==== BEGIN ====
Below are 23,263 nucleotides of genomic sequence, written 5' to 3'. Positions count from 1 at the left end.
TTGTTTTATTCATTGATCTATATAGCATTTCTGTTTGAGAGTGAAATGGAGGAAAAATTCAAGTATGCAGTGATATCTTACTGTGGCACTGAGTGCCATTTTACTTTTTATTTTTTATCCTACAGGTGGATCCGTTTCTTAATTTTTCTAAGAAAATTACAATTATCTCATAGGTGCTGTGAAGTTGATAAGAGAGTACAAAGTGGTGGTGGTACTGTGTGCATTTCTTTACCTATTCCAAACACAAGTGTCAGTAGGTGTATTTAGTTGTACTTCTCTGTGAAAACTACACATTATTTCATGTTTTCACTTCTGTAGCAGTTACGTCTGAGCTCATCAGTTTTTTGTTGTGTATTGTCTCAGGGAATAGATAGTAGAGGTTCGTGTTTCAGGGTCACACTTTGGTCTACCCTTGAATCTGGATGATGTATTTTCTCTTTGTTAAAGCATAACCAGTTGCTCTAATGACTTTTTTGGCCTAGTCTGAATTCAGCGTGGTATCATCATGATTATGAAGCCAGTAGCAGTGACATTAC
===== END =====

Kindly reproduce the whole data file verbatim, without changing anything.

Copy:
Below are 23,263 nucleotides of genomic sequence, written 5' to 3'. Positions count from 1 at the left end.
TTGTTTTATTCATTGATCTATATAGCATTTCTGTTTGAGAGTGAAATGGAGGAAAAATTCAAGTATGCAGTGATATCTTACTGTGGCACTGAGTGCCATTTTACTTTTTATTTTTTATCCTACAGGTGGATCCGTTTCTTAATTTTTCTAAGAAAATTACAATTATCTCATAGGTGCTGTGAAGTTGATAAGAGAGTACAAAGTGGTGGTGGTACTGTGTGCATTTCTTTACCTATTCCAAACACAAGTGTCAGTAGGTGTATTTAGTTGTACTTCTCTGTGAAAACTACACATTATTTCATGTTTTCACTTCTGTAGCAGTTACGTCTGAGCTCATCAGTTTTTTGTTGTGTATTGTCTCAGGGAATAGATAGTAGAGGTTCGTGTTTCAGGGTCACACTTTGGTCTACCCTTGAATCTGGATGATGTATTTTCTCTTTGTTAAAGCATAACCAGTTGCTCTAATGACTTTTTTGGCCTAGTCTGAATTCAGCGTGGTATCATCATGATTATGAAGCCAGTAGCAGTGACATTAC